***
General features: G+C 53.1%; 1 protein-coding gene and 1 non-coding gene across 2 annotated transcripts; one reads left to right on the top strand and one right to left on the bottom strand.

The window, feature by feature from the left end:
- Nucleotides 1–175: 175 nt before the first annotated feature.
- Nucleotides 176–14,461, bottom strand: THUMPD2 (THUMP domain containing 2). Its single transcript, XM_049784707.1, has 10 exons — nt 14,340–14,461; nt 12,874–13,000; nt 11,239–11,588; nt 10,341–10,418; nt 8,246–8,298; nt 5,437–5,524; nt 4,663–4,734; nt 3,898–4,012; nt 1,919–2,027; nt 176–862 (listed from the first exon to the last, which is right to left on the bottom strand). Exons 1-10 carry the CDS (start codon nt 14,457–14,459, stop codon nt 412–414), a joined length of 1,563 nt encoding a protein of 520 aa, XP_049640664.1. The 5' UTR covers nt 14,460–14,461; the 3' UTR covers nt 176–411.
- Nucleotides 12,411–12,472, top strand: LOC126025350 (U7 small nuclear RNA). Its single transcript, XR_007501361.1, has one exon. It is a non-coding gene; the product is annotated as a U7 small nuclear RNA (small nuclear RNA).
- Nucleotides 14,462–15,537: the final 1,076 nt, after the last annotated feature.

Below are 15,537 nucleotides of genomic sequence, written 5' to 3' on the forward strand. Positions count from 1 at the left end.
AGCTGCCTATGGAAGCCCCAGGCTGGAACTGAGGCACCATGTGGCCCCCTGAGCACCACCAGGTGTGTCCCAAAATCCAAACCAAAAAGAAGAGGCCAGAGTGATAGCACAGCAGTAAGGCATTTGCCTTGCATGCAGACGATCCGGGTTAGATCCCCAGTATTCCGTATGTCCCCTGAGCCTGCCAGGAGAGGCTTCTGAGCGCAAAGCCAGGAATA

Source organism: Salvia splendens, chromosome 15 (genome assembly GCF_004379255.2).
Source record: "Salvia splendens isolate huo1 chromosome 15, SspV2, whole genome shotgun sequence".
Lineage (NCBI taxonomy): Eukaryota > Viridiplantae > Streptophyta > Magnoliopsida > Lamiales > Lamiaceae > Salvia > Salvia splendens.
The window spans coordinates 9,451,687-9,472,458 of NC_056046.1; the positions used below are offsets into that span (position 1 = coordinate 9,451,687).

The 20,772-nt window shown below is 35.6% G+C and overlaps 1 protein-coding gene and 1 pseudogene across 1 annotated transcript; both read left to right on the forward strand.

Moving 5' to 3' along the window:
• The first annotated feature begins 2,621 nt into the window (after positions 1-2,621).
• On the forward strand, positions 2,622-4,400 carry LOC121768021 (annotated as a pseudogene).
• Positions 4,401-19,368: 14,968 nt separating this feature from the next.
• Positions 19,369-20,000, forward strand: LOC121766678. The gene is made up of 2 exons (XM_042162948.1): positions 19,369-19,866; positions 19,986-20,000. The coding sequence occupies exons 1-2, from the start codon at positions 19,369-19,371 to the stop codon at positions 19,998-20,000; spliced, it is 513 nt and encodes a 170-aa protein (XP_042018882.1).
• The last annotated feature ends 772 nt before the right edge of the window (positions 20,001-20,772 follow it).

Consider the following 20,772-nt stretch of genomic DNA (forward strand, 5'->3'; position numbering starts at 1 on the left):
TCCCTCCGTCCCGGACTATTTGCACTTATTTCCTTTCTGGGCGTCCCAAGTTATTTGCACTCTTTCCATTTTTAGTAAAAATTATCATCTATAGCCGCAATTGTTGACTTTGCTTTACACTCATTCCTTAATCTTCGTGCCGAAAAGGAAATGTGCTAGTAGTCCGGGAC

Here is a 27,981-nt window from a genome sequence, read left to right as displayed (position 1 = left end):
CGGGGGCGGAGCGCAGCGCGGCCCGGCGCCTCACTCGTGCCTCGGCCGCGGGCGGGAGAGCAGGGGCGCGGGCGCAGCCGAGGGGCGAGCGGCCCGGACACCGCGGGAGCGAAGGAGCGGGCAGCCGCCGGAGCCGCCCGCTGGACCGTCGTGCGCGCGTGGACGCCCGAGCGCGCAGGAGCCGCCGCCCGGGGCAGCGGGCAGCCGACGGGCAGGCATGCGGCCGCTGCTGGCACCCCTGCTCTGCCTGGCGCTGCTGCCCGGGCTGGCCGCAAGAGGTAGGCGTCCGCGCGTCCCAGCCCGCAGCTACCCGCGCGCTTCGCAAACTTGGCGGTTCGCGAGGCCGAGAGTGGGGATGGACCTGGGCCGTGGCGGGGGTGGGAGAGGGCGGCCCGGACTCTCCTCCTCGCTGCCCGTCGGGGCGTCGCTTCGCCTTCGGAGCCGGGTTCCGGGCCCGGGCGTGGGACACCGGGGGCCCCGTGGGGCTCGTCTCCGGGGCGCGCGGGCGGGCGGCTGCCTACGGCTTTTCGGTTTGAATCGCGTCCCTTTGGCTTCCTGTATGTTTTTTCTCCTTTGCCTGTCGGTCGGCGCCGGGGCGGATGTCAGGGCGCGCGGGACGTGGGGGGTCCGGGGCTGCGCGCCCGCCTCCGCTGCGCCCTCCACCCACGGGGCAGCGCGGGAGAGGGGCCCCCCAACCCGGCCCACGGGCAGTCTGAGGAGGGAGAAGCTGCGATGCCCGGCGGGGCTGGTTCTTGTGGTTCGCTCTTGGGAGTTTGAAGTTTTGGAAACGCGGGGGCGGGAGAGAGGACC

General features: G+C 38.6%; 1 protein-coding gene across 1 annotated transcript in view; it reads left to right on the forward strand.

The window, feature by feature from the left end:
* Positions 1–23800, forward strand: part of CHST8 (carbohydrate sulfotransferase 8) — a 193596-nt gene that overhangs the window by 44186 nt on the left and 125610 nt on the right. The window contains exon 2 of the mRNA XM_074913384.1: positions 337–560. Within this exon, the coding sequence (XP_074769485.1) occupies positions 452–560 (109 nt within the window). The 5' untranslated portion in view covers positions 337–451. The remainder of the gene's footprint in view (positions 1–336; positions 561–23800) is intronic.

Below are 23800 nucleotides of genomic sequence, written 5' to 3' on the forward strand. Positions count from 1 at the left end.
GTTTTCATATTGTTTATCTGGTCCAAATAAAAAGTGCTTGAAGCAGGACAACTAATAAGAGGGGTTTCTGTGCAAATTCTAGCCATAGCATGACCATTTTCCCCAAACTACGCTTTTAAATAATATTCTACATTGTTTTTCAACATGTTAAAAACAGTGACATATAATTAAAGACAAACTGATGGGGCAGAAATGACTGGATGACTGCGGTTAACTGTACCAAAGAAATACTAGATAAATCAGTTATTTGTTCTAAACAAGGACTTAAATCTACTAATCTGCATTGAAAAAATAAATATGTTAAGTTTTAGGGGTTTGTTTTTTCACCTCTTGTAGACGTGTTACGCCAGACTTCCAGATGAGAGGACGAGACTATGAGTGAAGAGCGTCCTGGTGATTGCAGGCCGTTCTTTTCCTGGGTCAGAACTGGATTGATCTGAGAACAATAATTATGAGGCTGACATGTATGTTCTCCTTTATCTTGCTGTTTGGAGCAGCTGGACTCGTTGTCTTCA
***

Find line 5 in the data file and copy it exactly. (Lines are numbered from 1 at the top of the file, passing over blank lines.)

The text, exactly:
- Nucleotides 12,411–12,472, top strand: LOC126025350 (U7 small nuclear RNA). Its single transcript, XR_007501361.1, has one exon. It is a non-coding gene; the product is annotated as a U7 small nuclear RNA (small nuclear RNA).